F1 Circuits – Monza

Welcome to the spiritual home of Italian motorsport and a venue synonymous with one of the world’s most famous brands – Ferrari. The Autodromo Nazionale Monza currently has the distinction of being Formula 1’s fastest track, with long straights, gentle, quick corners and only a few sharp chicanes here and there.

The track first opened in September 1922, hosting a number of events that saw it build a reputation as a fast and dangerous circuit. It has the honour of being the only venue to appear on every single F1 calendar (except 1980). There is nothing quite like it.

Like many F1 venues, Monza has undergone modifications over the years. The banked oval portion of the circuit is no longer in use, whilst the Variante chicanes and kinks have been added over time. At one stage, turn 3 (Curva Biassono) was turn 1, approached at very high speed – not a comfortable prospect in today’s safety-conscious Formula 1.

Lapping the Circuit

It might appear as though Monza is all about pressing the pedal as hard as you can, but the track requires a certain finesse. With some rapid gear changes, the circuit is also harsh on the car, whilst high-speed corners place a lot of pressure on tyres, so tyre management can be crucial.

Even on the first lap, the cars approach turn 1 at high speed, and it can be a scramble for everyone to squeeze through, with accidents often taking place. The braking zone has to be judged perfectly and getting the right line into Cura Biassono is vital to get any chance of passing into della Roggia.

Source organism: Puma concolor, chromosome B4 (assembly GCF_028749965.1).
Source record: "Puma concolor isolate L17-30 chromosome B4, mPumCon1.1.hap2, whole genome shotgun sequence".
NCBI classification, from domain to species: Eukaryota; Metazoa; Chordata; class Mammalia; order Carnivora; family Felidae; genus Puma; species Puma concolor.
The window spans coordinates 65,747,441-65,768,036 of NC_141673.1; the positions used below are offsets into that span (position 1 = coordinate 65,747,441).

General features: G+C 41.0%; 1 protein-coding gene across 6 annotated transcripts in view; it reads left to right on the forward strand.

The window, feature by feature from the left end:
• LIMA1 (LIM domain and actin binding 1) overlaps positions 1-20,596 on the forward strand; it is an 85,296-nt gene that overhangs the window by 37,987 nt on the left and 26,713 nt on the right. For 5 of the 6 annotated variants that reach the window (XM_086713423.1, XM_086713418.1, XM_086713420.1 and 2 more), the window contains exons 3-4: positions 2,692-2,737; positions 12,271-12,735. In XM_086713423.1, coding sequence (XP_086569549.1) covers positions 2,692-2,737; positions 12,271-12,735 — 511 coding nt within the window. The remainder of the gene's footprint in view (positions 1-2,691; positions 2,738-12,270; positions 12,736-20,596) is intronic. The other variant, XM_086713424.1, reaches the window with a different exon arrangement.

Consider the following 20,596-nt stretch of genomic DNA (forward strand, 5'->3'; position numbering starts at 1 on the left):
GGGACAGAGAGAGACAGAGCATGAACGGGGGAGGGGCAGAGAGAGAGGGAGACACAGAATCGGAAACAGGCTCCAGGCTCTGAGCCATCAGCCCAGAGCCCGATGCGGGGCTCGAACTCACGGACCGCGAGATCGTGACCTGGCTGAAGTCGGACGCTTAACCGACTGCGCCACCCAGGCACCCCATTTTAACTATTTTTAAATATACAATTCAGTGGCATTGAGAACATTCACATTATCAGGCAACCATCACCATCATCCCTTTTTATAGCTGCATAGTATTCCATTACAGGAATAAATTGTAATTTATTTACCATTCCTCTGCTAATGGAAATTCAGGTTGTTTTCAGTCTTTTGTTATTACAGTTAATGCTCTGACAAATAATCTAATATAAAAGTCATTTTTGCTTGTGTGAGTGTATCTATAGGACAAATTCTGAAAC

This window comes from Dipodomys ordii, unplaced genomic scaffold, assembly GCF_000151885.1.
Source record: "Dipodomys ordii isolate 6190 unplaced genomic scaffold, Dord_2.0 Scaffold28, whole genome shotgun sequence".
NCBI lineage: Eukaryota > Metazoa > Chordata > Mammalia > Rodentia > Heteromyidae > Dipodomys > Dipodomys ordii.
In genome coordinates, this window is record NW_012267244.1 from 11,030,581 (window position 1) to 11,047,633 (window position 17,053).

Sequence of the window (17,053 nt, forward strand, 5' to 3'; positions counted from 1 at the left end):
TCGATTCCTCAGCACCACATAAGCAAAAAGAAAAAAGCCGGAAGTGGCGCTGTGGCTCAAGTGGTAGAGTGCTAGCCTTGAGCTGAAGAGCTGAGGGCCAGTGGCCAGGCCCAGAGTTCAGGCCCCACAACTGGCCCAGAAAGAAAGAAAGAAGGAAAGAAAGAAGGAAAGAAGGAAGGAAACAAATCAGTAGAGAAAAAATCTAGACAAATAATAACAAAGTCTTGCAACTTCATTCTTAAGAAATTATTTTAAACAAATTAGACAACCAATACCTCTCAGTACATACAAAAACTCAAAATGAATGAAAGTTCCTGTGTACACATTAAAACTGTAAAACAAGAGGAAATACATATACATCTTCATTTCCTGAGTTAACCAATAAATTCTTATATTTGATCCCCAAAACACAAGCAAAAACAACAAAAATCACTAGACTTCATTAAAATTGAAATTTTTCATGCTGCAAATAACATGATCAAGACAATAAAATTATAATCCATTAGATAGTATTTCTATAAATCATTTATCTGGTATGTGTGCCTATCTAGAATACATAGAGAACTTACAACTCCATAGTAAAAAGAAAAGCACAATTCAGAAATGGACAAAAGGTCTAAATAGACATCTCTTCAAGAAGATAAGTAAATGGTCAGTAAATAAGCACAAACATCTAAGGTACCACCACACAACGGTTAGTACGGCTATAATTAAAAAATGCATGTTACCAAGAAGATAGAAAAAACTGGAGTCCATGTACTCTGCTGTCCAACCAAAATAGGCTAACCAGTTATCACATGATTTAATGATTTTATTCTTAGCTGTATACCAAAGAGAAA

From there, you’re putting the hammer down for Curve di Lesmo, but it is possible to take this at something approaching flat out. Next you hurtle down Curva del Serraglio and approach another sharp kink, the chicane of Variante Ascari, and you’re then on the back straight, heading for the mighty Parabolica. It’s a deceptive corner, slower to begin with than it might seem, making it possible to misjudge it, and a compromised exit will lead to a compromised line into the main straight. 

The 1931 Italian Grand Prix, with the oval element very much in use

It goes without saying that Monza has hosted some dramatic races. It has also seen, as many F1 tracks have, its unfortunate share of tragedy. Two-time champion Alberto Ascari was killed here in a private test in 1955, Jochen Rindt died during practice for the 1970 race, and Ronnie Peterson died from complications following a crash at the start of the 1978 Grand Prix. Others have died here, in different series, highlighting the risks associated with high speed racing, and in 2000 a marshall, Paolo Gislimberti, was killed at the F1 race when he was struck by debris following a huge multi-car crash.

Some of the most intense, nerve-racking duels have been fought at Monza. Some of the most emotional victories in Formula 1 have been won here. Let’s look at the most memorable races.